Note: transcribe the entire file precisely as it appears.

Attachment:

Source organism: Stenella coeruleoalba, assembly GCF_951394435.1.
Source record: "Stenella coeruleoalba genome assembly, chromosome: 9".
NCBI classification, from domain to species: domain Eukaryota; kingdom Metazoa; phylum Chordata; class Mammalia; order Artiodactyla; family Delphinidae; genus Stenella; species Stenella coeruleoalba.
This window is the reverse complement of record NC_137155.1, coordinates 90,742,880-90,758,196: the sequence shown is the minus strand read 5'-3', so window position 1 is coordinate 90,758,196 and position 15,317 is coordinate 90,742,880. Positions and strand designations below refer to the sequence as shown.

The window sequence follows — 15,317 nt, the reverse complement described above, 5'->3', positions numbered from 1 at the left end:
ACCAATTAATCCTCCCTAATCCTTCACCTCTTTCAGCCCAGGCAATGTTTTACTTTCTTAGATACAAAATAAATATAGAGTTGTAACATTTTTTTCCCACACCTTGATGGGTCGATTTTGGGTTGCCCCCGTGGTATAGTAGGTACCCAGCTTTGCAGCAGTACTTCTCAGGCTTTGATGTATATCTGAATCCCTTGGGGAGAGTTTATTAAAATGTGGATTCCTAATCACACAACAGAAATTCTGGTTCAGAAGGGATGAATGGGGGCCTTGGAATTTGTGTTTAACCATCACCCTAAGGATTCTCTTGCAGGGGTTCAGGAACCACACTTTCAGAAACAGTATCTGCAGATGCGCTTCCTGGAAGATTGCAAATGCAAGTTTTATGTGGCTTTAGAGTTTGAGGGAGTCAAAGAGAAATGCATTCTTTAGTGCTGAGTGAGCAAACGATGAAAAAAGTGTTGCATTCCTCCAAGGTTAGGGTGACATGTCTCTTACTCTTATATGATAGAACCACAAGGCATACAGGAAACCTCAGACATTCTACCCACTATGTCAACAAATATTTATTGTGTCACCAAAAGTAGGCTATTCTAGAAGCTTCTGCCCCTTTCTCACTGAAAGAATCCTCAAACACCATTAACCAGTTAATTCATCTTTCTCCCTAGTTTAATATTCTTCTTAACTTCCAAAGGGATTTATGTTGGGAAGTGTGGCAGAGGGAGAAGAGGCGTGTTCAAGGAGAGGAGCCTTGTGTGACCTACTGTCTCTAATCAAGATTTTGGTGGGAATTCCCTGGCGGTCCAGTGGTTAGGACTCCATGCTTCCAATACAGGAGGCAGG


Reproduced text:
Source organism: Stenella coeruleoalba, assembly GCF_951394435.1.
Source record: "Stenella coeruleoalba genome assembly, chromosome: 9".
NCBI classification, from domain to species: domain Eukaryota; kingdom Metazoa; phylum Chordata; class Mammalia; order Artiodactyla; family Delphinidae; genus Stenella; species Stenella coeruleoalba.
This window is the reverse complement of record NC_137155.1, coordinates 90,742,880-90,758,196: the sequence shown is the minus strand read 5'-3', so window position 1 is coordinate 90,758,196 and position 15,317 is coordinate 90,742,880. Positions and strand designations below refer to the sequence as shown.

The window sequence follows — 15,317 nt, the reverse complement described above, 5'->3', positions numbered from 1 at the left end:
ACCAATTAATCCTCCCTAATCCTTCACCTCTTTCAGCCCAGGCAATGTTTTACTTTCTTAGATACAAAATAAATATAGAGTTGTAACATTTTTTTCCCACACCTTGATGGGTCGATTTTGGGTTGCCCCCGTGGTATAGTAGGTACCCAGCTTTGCAGCAGTACTTCTCAGGCTTTGATGTATATCTGAATCCCTTGGGGAGAGTTTATTAAAATGTGGATTCCTAATCACACAACAGAAATTCTGGTTCAGAAGGGATGAATGGGGGCCTTGGAATTTGTGTTTAACCATCACCCTAAGGATTCTCTTGCAGGGGTTCAGGAACCACACTTTCAGAAACAGTATCTGCAGATGCGCTTCCTGGAAGATTGCAAATGCAAGTTTTATGTGGCTTTAGAGTTTGAGGGAGTCAAAGAGAAATGCATTCTTTAGTGCTGAGTGAGCAAACGATGAAAAAAGTGTTGCATTCCTCCAAGGTTAGGGTGACATGTCTCTTACTCTTATATGATAGAACCACAAGGCATACAGGAAACCTCAGACATTCTACCCACTATGTCAACAAATATTTATTGTGTCACCAAAAGTAGGCTATTCTAGAAGCTTCTGCCCCTTTCTCACTGAAAGAATCCTCAAACACCATTAACCAGTTAATTCATCTTTCTCCCTAGTTTAATATTCTTCTTAACTTCCAAAGGGATTTATGTTGGGAAGTGTGGCAGAGGGAGAAGAGGCGTGTTCAAGGAGAGGAGCCTTGTGTGACCTACTGTCTCTAATCAAGATTTTGGTGGGAATTCCCTGGCGGTCCAGTGGTTAGGACTCCATGCTTCCAATACAGGAGGCAGG